• Even if your Japanese friends or host family have spent time abroad and can speak your language, it’s better not to slip into thinking they are “just like your friends from home”. You still need to keep in mind the issues (and hurdles) depicted in this module—and in Part 3.

Main Takeaway:

Now you can see how it’s a huge mistake to use ‘I’ instead of ‘uchi’ as your reference point. You will have endless problems if you fail to use the correct reference point.

Bruce 1: I Messed Up with My Friends . . . but I'm Gonna Do Better

My new-found friends
During this study-abroad semester in Japan I’ve been much more concerned about making friends with the students at my Japanese university than with my homestay (which, frankly, has been a drag). In my program classes they’ve been teaching us about things like tatemae/honne and uchi/soto. And I think that’s fine for dealing with your homestay family. But that doesn’t really have to do with me and my friends. They’ve studied abroad; they’re really cool, and they’re a lot like my friends at home.

First, I’ll explain how I met my friends. It all started when I was walking to the station with Doug. He saw a Japanese kid, Shinsuke, that he knew from the US branch of our campus, so he decided to yell out to him. Then one day at lunch Shinsuke came up to me and started talking to me. It turns out that he met my good friend Tom who goes to Keio at a party and Tom mentioned my name to him. So we sat around talking for awhile; about 10 minutes, and then had to go to class. I then realized that this guy was pretty cool. He reminds me of some of my friends back home. So I decided to find him at lunch and sit and eat with him, and every day I did. Then one day as we were talking he said that his other friends are coming for some seminar and he wondered if I wanted to meet them. Well I met them and at first I thought that they had an attitude problem, so I didn’t really like them.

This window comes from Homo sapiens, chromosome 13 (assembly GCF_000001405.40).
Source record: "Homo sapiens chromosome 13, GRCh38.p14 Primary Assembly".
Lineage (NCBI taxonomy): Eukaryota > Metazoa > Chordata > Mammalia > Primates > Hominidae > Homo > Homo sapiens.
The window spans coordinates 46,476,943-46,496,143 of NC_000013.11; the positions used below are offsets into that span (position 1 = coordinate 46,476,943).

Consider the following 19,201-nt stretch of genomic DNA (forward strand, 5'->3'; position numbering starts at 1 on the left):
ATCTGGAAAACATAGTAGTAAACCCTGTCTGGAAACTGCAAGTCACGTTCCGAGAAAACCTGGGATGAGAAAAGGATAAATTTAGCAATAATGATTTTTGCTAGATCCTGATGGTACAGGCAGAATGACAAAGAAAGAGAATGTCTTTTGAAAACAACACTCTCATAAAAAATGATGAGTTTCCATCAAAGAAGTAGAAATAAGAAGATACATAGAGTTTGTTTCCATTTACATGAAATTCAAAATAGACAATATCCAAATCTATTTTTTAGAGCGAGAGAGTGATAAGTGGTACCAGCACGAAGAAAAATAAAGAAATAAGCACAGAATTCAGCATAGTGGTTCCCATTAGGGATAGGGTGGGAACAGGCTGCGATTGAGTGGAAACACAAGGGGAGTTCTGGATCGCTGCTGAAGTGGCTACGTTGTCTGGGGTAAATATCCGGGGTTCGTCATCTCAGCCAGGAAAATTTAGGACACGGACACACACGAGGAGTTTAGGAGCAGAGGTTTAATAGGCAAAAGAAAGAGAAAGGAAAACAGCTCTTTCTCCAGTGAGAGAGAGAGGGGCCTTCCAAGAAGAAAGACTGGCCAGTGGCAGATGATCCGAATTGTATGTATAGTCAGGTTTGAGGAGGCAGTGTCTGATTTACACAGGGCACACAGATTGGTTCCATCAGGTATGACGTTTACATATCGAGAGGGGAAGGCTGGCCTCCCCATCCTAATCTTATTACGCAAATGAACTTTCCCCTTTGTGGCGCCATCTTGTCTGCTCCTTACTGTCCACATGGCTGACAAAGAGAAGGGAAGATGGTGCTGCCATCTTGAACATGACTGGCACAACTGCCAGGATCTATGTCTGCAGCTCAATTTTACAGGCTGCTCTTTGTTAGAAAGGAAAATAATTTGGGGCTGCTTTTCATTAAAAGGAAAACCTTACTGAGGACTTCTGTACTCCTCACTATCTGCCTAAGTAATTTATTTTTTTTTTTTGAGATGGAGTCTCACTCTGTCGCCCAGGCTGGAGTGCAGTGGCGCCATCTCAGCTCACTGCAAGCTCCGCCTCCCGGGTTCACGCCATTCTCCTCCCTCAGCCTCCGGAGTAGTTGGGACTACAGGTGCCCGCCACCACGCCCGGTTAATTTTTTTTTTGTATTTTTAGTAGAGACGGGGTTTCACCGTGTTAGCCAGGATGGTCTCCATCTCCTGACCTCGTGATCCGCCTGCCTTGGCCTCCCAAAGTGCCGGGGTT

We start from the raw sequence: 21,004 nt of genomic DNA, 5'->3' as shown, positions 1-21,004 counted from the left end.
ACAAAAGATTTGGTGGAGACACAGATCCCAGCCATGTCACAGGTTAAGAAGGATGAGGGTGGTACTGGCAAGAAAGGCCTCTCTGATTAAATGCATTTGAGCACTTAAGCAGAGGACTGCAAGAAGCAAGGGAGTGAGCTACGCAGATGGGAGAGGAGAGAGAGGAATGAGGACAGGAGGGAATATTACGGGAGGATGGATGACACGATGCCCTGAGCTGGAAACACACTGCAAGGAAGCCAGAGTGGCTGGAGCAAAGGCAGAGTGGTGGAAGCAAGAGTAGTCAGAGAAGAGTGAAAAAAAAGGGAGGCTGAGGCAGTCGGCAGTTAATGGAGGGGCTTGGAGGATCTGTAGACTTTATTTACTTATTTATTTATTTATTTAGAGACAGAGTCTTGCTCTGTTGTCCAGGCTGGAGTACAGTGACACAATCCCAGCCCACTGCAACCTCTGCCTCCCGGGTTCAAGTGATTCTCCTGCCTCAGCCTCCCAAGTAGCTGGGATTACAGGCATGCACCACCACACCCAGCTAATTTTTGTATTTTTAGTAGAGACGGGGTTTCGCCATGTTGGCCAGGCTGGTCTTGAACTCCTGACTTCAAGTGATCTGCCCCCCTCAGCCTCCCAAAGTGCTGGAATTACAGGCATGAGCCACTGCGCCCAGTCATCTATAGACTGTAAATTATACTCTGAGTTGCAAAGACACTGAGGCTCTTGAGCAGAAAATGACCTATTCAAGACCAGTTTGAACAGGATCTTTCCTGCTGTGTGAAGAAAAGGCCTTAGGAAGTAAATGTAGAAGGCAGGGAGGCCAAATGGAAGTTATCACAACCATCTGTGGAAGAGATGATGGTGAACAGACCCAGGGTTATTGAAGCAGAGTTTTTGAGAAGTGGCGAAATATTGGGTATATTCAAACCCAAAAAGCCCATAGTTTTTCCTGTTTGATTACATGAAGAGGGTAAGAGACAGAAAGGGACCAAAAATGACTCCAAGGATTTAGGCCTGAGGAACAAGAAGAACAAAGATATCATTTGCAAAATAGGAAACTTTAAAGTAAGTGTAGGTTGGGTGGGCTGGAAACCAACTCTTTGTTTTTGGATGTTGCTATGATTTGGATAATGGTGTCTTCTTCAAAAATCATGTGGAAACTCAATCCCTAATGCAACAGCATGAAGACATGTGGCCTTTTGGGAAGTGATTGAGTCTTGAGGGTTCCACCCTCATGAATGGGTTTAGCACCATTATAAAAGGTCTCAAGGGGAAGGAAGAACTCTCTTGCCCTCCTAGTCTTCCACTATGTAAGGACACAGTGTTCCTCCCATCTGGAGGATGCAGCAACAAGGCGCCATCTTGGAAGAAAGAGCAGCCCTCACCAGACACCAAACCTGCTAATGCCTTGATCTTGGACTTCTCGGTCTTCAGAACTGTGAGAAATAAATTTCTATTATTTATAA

Hanging out with my friends
Anyway weeks went by and once again I saw Shinsuke sitting with those friends. I had free time so I sat down and 2 hours went by as we (the guys I didn’t really like at first) laughed and talked. It was great. Then they told me that every Monday the gang meets at one guy’s house (Kazu) and they just sit and drink and party with everybody so they asked me if I’d like to come. I was thrilled and of course I went. We stayed up til 4:30 speaking in just Japanese. They are all really cool and I feel that they are similar to my American friends. They all went to the American campus for a year so at the beginning they would speak English until I asked them to speak only in Japanese. They are all really good at helping me learn because they tell me when I use the wrong words and help me to use the right ones. They are very patient with me.

On Fri. and Sun. I spent the day with Shinsuke. We hung out in Shinjuku and went window shopping. I had an English interview and he helped me find where it was. Monday came around but Shinsuke was too tired from Sunday so he didn’t go to school. He is usually the one I go with to Kazu’s house but since I feel like I now know them better I went this time by myself. Only 6 people showed up this time. Kazu’s birthday is on Friday so we all chipped in and got him really drunk. It was funny, any time he would mess up in saying something, we all would sing Happy BARsuday so he would finish the rest of his drink. Well, he passed out pretty early, 8:30 or so, I left around 9:00.